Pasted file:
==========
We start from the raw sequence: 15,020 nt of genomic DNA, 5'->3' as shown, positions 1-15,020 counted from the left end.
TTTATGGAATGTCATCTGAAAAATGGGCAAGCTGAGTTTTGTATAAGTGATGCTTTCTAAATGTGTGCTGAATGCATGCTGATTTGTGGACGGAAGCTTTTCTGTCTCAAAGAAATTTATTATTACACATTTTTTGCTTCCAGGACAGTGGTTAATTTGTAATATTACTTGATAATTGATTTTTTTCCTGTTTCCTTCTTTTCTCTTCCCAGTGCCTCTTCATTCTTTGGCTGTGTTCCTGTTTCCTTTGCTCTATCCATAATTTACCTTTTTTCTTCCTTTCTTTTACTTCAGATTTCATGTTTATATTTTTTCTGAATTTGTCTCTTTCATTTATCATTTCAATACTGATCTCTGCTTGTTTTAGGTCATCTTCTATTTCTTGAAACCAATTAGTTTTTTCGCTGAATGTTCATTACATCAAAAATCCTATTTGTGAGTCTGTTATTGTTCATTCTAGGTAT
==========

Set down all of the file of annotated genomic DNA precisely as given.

We start from the raw sequence: 15,020 nt of genomic DNA, 5'->3' as shown, positions 1-15,020 counted from the left end.
TTTATGGAATGTCATCTGAAAAATGGGCAAGCTGAGTTTTGTATAAGTGATGCTTTCTAAATGTGTGCTGAATGCATGCTGATTTGTGGACGGAAGCTTTTCTGTCTCAAAGAAATTTATTATTACACATTTTTTGCTTCCAGGACAGTGGTTAATTTGTAATATTACTTGATAATTGATTTTTTTCCTGTTTCCTTCTTTTCTCTTCCCAGTGCCTCTTCATTCTTTGGCTGTGTTCCTGTTTCCTTTGCTCTATCCATAATTTACCTTTTTTCTTCCTTTCTTTTACTTCAGATTTCATGTTTATATTTTTTCTGAATTTGTCTCTTTCATTTATCATTTCAATACTGATCTCTGCTTGTTTTAGGTCATCTTCTATTTCTTGAAACCAATTAGTTTTTTCGCTGAATGTTCATTACATCAAAAATCCTATTTGTGAGTCTGTTATTGTTCATTCTAGGTAT